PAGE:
Xavier Hotel is no different. In its efforts towards energy efficiency, it is important for the hotel management to know how its energy consumption is distributed throughout the building. Generally, there are three zones of energy use in the hotel.
The guest room areas include bedrooms, toilets and showers, as well as individual spaces. These areas experience extensive glaring as well as asynchronous utilization of energy, and other varying energy loads. The public area includes the reception areas, restaurants, lobby, bars, sauna and swimming pools, etc.). These areas experience high rates of heat exchange and even high internal loads. Finally, the service areas (such as offices, kitchens, machine rooms, staff facilities) are the most energy-intensive areas and require advanced air handling (including heating, ventilation and cooling), etc (Bohdanowicz et al. 2).
The different energy flows in all the three sections require careful handling. While installation and use of advanced and high maintenance and expensive technologies can help save substantial energy, these are not enough. Xavier hotel should go further and adopt a common sense approach which does not place emphasis on advanced expertise and high expenditures. In this regard, Xavier hotel should consider a number of factors. The appropriate site selection for its key facilities aims to ensure equilibrium with the ecological system as well as economic, social and cultural aspects in the context. At the same time, in its constructions, the hotel should make use of locally available material to avoid using much energy in transportation, etc. Zoning and the use of autonomous temperature control systems in individual rooms can help save up to 20-30 percent of energy in space conditioning.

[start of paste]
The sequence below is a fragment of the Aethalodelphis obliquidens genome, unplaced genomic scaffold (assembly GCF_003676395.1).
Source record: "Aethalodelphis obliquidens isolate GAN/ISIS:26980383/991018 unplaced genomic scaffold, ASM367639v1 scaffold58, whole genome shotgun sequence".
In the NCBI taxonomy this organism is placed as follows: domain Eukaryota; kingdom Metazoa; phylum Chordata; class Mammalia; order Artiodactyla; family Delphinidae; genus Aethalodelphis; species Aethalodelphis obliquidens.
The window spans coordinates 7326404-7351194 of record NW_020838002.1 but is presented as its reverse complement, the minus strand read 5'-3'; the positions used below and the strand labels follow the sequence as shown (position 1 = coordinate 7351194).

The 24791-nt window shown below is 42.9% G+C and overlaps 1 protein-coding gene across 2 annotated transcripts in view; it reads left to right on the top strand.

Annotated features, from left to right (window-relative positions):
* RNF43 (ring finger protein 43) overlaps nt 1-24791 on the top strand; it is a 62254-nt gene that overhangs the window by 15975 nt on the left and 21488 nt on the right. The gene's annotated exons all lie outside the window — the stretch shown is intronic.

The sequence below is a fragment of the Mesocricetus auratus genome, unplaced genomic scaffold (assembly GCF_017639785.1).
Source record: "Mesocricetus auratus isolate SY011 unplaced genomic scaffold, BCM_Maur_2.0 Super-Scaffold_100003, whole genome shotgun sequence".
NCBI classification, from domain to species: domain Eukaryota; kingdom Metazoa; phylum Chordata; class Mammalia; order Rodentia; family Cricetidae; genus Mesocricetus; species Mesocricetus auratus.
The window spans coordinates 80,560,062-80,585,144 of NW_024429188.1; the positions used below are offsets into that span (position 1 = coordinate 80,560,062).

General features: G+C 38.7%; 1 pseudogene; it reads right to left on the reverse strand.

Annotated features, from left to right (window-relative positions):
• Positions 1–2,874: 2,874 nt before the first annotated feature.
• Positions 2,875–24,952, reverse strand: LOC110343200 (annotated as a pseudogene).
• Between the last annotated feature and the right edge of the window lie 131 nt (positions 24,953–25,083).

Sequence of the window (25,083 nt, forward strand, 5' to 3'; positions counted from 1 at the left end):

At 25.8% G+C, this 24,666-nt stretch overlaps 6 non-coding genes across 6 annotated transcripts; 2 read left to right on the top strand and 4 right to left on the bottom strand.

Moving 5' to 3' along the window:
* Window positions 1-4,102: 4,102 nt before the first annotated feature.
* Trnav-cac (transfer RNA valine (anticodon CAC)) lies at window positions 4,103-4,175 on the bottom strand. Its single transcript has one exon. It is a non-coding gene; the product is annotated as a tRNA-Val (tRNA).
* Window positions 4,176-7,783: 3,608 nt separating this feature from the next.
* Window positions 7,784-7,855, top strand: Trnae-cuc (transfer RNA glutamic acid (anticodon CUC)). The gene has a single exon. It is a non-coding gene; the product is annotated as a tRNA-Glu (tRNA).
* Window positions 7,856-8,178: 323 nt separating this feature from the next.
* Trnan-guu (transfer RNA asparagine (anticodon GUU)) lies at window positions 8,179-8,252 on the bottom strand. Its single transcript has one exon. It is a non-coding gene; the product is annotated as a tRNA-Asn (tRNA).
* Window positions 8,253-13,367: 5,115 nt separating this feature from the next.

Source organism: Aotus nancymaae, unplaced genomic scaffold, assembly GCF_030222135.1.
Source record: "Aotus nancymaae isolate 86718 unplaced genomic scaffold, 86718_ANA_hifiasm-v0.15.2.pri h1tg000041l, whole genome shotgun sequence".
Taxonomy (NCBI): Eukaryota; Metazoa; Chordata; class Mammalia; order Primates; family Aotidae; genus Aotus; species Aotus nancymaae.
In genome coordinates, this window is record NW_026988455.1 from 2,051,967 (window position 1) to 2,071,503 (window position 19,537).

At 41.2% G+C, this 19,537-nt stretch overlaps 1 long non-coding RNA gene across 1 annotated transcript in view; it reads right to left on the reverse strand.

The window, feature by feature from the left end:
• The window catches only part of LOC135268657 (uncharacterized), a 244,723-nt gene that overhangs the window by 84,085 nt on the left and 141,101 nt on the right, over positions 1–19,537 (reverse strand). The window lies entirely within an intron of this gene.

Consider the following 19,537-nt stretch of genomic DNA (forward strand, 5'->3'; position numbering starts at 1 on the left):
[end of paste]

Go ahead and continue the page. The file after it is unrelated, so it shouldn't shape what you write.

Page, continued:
There are many issues to focus on when speaking about sustainability in hotels- and other areas for that matter. This paper focuses on water and energy efficiency (as the two most spent resources in the industry). Water and energy efficiency adds value to the organization through benefits to local and national economies (which empowers the local population by giving them spending power).
Alvord, Sarah H., Brown, David L., & Letts, Christine W. “Social Entrepreneurship and
Societal Transformation”. Journal of Applied Behavioral Science, 40 (2004), 260–282. Print.
Bohdanowicz, Paulina, Churie-Kallhauge, Angela & Martinac, Ivo. Energy Efficiency
and Conservation in Hotels- Towards Sustainable Tourism. 4th International Symposium on Asia Pacific Architecture Hawa’il, April 2001. Web, 30 March 2015
Charara, Nadim, Cashman, Adrian & Bonnell, Robert. “Water Efficiency in the Hotel Sector
of Babados”. Journal of Sustainable Tourism, 19.2 (2011), 231-245. Print.
Klak, Thomas & Ross, Flynn. Ecotourism-Based Sustainable Development: General Principles
and Eastern Caribbean Case Study. In Ed, Jackiewicz & Fernando Bosco, Placing Latin America. Lanham: Rowman & Littlefield, 2008. Print.
Tuppen, Holly. Water Management and Responsibility in Hotels. Green Hotelier, March
22, 2013. Web, 30 March 2015